Introduction of drought and pest resistant crops

To improve crop production, we will work closely with the Ministry of Agriculture and the Kenya Agricultural and Livestock Research organization (KALRO) to assure selection of crops that have economic value that are adapted to our agroecological zone. This will include crops and varieties that are drought resistant, fast maturing and resistant to pests and diseases. Current crops farmers grow include Maize, Beans, Green-Grams, and Groundnuts, while farmers who are located closer to Lake Victoria also grow Tomatoes and other vegetables. However, Kenya Plant Health Inspectorate Service (KEPHIS) had tested the area for fast maturing and resistant to draught pests and diseases crops and found that the best crops for that purpose are Finger Millet, Sorghum, Groundnuts, Cassava, Soya Beans, Nerica Rice, Cotton, and Orange-Fleshed Sweet Potato. Hence, the project will introduce these crops to farmers and train them on crops variety, selection and agribusiness management.  

 

Enhancing post-harvest preservation techniques

Training will also be carried out on post-harvest handling practices and treatment. These practices include harvesting, precooling, cleaning and disinfecting, sorting and grading, packaging, storing and transportation to maintain quality and extend shelf life. In addition, we will build and train farmers on how to construct charcoal coolers that will be used to hold the crops for one to two weeks before they are sold. The charcoal is low-cost refrigeration system that can be constructed in a smallholder farm since they don't require the use of electricity, and they reduce temperature to about 10 to 15 degrees centigrade to increase the shelf life of their produce. Farmers will also be trained on value addition through sorting, packaging, and processing of crops to make sure they earn more from their products. Some examples include careful sorting and nice packaging of Green-Grams, processing of groundnuts into peanuts, and drying of horticultural crops such as Tomatoes or producing tomato paste and sauces, all of which will allow a farmer to store them for a longer period of time and to sell them for higher prices.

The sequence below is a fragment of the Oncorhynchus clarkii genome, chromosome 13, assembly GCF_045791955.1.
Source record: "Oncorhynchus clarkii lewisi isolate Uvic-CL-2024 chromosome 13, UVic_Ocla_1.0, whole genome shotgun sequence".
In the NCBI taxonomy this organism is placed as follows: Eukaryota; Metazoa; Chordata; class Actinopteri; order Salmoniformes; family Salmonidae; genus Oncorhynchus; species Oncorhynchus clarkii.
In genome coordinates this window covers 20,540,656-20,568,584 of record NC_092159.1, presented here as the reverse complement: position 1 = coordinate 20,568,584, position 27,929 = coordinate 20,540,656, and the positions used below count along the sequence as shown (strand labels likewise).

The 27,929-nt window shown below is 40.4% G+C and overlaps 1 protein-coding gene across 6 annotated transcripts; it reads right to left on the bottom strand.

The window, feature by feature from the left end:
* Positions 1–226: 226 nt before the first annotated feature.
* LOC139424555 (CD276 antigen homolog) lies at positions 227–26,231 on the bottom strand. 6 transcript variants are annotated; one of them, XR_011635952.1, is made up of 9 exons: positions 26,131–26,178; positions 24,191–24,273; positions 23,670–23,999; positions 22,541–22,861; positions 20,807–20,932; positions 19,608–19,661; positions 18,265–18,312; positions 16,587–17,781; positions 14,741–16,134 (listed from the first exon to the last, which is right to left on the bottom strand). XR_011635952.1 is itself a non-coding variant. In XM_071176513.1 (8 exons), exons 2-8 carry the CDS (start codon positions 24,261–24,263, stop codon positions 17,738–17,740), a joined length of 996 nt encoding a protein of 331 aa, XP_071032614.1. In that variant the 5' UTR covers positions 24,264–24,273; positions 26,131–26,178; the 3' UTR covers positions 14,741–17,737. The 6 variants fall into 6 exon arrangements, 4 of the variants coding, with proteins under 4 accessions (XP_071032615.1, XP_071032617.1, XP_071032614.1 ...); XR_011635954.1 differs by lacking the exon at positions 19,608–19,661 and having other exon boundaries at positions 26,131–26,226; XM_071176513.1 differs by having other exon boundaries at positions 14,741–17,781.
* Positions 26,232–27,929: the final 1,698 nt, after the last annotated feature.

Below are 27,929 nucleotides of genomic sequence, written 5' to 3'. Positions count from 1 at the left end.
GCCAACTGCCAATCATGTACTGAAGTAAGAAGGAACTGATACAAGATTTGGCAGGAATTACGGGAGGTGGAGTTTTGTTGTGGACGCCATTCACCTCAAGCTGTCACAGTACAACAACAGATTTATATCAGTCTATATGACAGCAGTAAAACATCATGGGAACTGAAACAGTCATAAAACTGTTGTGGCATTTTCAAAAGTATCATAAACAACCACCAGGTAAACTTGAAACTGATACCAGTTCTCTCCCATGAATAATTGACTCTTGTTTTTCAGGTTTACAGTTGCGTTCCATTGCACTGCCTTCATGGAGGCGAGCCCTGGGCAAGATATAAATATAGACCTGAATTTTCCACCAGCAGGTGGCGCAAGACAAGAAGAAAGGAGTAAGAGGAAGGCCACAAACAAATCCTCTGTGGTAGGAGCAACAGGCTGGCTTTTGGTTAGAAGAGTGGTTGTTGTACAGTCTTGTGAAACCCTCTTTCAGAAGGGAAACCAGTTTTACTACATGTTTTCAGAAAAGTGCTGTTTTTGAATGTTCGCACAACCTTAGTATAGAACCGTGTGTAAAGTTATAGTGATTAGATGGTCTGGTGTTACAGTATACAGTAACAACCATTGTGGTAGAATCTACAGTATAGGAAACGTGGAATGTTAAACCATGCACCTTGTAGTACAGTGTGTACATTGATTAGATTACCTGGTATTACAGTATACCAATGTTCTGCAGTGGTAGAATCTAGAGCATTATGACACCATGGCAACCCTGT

Training farmers to see farming as a business using the Street Business School (SBS) model

Street Business School (SBS) is an entrepreneurship training that takes cohort through an evidence-based six-month program designed to train and mentor youth and community members to succeed as entrepreneurs. Throughout the six-months, training focus on breaking down traditional stereotypes, building confidence, and practical-simplified business concepts on market research, business plan development, capital procurement, and bookkeeping. The program begins with the participants attending three consecutive sessions that challenge and catalyze a shift to get out of their comfort zone and learn the principles of starting small, identifying a business opportunity and finding capital. This stage sparks imagination and inspires action. The participants then learn bookkeeping and money management skills and create their business plans based on the knowledge gained. Coaches and peer-entrepreneurs visit the participants and provide one-on-one mentoring and guidance which provides both customized and business advice, and meaningful encouragement so that each participant builds confidence to believe in her/his own ability to succeed. The participants learn about marketing and get the hands-on skills they need to make their business thrive.